3. Lovely thoughts leading to a happy solution Mary! Just as you mentioned the other day, not only do we have multiple chances but also Life provides mutlitple choices. I had another thought (a lovelier thought!) about the anxieties, stress and chaos of the holidays. As I read your post and related it to how we will celebrate in our family, I realized that everyone provides the gift that they can in order to enjoy the love and connection of family. We will drive six hours to my single brother’s house (as he provides the central venue), our almost 83 year old Mom will lovingly decorate his house with her favorite decorations that she has used for years and years, my husband and I will do the cooking, my sister will bring her cooking specialty…and then the nieces and nephews, the grandkids will arrive and we’ll all sit down to a lovely dinner to celebrate the Love of Christmas and each other. It might not always be this way…there is still a need for peace and hope and compassion in this world…but for this moment, for this December, we all offer the gifts that we can in order to hug each other a little bit tighter this holiday season.

  4. Thanks. It makes sense to me. Having a tiny (&humble) home myself, I cannot yet relax w most guests. Instead it’s my haven/heaven from what’s out there and what’s judgmental. I’m a pacific introvert and fine w it til criticized for not being an extrovert! Society can be tough on the quiet ones.
    I really enjoy your blog

  5. Dear Mary. I too struggle sometimes with steering my mind towards those positive, good-feeling thoughts and away from the “what-if” thoughts. Thank you for this most personal and beautiful example of how when we allow ourselves to truly feel ourselves from within and are brave enough to think “Yes! This is what feels really right and good!”….we help create the best-case experience for all involved!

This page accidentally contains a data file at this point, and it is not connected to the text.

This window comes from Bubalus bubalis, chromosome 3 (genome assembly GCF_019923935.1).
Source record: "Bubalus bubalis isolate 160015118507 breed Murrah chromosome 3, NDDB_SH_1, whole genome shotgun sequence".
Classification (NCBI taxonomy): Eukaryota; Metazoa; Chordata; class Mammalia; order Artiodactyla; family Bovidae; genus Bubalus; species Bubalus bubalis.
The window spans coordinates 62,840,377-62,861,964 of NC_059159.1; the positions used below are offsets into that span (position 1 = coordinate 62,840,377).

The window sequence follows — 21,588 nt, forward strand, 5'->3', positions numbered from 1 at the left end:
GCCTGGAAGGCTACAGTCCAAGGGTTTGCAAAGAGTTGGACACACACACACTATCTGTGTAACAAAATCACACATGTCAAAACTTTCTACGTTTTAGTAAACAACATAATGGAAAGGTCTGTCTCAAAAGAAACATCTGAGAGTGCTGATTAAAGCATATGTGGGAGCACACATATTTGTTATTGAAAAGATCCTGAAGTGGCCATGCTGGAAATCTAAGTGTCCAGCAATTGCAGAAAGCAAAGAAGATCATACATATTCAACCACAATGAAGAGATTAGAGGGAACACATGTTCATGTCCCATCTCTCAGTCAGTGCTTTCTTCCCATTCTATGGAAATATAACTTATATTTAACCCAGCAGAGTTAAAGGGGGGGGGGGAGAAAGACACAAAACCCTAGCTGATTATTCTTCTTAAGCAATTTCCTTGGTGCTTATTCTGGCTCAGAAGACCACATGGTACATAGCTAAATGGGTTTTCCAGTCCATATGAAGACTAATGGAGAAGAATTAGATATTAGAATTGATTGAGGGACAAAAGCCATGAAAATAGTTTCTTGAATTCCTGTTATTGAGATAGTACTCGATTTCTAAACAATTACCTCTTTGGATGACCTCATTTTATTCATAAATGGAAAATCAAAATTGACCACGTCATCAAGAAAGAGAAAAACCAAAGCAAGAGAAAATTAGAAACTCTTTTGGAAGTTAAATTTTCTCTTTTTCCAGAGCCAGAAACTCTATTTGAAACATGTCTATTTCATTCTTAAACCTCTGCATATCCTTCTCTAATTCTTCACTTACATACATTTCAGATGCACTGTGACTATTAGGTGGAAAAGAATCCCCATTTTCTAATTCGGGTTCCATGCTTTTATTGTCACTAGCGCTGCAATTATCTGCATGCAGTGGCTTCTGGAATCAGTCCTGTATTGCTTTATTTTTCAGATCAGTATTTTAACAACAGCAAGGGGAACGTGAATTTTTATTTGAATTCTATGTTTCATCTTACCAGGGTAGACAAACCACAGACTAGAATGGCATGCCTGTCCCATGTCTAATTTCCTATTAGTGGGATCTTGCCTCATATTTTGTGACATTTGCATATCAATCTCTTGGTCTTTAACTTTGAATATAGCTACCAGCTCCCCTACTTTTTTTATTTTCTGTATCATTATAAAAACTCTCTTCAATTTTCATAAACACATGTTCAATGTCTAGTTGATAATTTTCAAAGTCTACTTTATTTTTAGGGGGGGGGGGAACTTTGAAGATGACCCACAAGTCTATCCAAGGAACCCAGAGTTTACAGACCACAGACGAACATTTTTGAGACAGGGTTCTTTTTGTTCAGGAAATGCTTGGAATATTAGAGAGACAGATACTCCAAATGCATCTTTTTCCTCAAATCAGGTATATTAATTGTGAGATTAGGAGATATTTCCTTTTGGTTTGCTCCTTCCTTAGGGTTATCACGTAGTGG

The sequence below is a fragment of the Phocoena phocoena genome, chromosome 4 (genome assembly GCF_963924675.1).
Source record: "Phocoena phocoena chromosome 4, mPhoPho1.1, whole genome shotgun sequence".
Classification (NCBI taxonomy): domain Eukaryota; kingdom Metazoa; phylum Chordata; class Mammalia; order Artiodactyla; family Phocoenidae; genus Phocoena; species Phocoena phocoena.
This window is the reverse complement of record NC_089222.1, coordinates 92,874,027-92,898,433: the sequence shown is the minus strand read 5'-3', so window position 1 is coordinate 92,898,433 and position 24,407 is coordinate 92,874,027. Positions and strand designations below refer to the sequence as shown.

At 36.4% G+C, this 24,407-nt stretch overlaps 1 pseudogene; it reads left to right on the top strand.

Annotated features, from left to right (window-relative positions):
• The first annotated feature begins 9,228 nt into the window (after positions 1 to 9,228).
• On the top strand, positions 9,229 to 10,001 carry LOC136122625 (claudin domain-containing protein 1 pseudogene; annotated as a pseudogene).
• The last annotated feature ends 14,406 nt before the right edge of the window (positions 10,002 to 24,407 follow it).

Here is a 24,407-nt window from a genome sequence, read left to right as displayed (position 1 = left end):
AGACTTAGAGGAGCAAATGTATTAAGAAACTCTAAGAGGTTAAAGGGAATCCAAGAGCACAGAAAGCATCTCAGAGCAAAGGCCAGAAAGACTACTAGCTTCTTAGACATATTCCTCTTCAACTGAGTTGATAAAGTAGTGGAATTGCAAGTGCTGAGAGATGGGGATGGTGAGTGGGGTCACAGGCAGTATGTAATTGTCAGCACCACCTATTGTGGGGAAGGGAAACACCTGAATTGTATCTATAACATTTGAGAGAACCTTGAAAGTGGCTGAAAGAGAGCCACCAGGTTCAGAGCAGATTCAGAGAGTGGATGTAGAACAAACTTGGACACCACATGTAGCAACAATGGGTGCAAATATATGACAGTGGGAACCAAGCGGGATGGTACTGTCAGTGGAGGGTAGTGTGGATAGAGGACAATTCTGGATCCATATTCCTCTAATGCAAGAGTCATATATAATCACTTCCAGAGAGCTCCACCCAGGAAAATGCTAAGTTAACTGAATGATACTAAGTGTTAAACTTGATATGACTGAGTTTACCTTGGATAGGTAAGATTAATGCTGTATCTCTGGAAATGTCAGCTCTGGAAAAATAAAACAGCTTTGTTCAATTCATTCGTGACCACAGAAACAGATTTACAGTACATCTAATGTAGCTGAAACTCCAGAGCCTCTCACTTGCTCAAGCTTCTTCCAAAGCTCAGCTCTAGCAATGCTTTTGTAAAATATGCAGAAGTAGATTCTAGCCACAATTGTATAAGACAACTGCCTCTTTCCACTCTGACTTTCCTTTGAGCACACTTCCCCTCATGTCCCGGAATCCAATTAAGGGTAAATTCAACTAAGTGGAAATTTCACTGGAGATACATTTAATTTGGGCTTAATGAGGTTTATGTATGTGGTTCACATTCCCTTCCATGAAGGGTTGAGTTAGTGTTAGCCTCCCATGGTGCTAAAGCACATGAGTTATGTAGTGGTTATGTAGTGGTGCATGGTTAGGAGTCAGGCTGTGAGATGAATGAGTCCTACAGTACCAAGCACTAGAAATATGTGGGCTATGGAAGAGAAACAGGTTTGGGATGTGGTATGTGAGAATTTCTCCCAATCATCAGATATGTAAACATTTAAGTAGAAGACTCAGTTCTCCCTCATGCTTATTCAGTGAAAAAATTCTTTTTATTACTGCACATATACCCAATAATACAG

6. And you’ve helped me yet again, Mary! I am always tripping myself up by thinking that I am being selfish in wanting things to go ‘my way.’ And who doesn’t love it when things go their way? The difference is that when what you would feel most comfortable with turns out to benefit the entire situation in some way, it’s not being selfish.

    Looking forward to having a good day……on my terms. 🙂

  7. Good for you, Mary! You looked toward and found the light in what could have been a stressful holiday. Now, you can enjoy the occasion and make some new, wonderful memories. Your brother and sons sound truly gifted in their perception of your feelings. What a blessing!

  8. This year I suggested we go to a restaurant for Thanksgiving dinner, and was met with a chorus of “No! No! That’s heresy! We want to cook! The leftovers are the best part! We’ll do it at our house!” Etc., etc. Four days later, everyone started to call and say “We’ve thought it over” and ask “Where could we go?” We had a really lovely sit-down dinner at an old historic restaurant where they served us an entire turkey, carved table-side, with all the side dishes served family style, and sent us home with the leftovers. No cooking, no cleaning, no anxiety — just a lovely family Thanksgiving.

    Sometimes, you just have to speak up! and then you discover that everyone else thinks it’s a grand idea (and that they thought of it first). ;-}

    But all in all, Mary, I’d rather see 20 people in an 800 square foot house than 2 people in an 8,000 square foot house.

  9. I am so enjoying today’s blog and everyone’s comments…especially from Kathye on how your family uses their own special talent to make it special for the family, thank you all for sharing.
    Mary, I’m so happy and pleased that your Christmas party is coming together in a way suitable to all and you will be able to enjoy it to the utmost. Now relax and think about what fun you will have when you gather together!!!
    love to you, Marian